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Naked in the Public Square

The recent battle over the removal of a 5,280-pound monument to the Ten Commandments placed in the lobby of the Alabama Supreme Court by Chief Justice Roy Moore has deep religious and civil roots stemming from the Protestant Reformation and provides an excellent historical study of religion, law, and public policy in America.

Two recent works contextualize Chief Justice Moore’s position, as well as other hot-button cultural issues such as education vouchers, charitable choice, and family law.  Religion Returns to the Public Square: Faith and Policy in America is a collection of essays that explains how religion has historically interacted with American politics in the formation of public policy; Law and Protestantism: The Legal Teaching of the Lutheran Reformation explores the effects of Martin Luther’s theory of two kingdoms, one sacred and the other secular.  Both volumes confirm the existence of a Protestant ethos in America that once called on civil officials to promote religion as part and parcel of their sharing in the common priesthood of all Christians.  This ethos survived intact at least until the middle of the 20th century.  Chief Justice Moore and his supporters represent a vestige of the original American understanding, before separation of Church and state came to be regarded as an impregnable wall.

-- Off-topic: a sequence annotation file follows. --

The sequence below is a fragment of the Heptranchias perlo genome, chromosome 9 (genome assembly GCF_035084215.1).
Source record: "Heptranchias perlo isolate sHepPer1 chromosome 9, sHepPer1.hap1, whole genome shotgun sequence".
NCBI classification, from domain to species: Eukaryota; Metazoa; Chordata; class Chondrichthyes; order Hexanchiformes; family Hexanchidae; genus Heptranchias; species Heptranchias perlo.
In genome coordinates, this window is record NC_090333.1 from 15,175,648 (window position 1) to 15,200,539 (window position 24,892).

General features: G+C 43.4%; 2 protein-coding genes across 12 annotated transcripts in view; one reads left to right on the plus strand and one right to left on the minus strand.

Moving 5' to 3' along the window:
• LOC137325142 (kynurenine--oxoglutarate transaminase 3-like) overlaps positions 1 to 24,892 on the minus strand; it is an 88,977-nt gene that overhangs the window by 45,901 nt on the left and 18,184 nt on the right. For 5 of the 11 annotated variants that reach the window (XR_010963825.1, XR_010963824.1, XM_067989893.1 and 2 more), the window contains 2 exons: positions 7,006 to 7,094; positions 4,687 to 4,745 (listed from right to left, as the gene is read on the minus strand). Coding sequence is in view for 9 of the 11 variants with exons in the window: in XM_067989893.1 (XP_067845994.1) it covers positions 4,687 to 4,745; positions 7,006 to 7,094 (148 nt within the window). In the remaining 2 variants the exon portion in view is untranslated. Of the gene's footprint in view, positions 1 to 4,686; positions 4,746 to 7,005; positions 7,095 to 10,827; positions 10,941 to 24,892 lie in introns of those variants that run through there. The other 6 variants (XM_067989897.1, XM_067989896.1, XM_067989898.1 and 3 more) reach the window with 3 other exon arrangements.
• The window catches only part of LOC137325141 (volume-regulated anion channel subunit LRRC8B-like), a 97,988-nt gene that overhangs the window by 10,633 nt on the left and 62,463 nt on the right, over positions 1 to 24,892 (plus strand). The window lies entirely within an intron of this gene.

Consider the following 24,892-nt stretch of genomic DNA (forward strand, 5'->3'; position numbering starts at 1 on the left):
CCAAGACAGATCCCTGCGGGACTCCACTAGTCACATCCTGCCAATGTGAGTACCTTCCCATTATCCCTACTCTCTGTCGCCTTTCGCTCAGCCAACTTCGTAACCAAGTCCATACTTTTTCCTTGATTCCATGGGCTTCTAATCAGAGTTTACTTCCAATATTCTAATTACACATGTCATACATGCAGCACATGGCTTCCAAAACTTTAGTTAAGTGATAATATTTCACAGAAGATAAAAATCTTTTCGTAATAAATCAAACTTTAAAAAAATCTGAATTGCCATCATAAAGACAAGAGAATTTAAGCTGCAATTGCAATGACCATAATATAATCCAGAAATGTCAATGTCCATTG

The secularism that now seeks hegemony in American law and...

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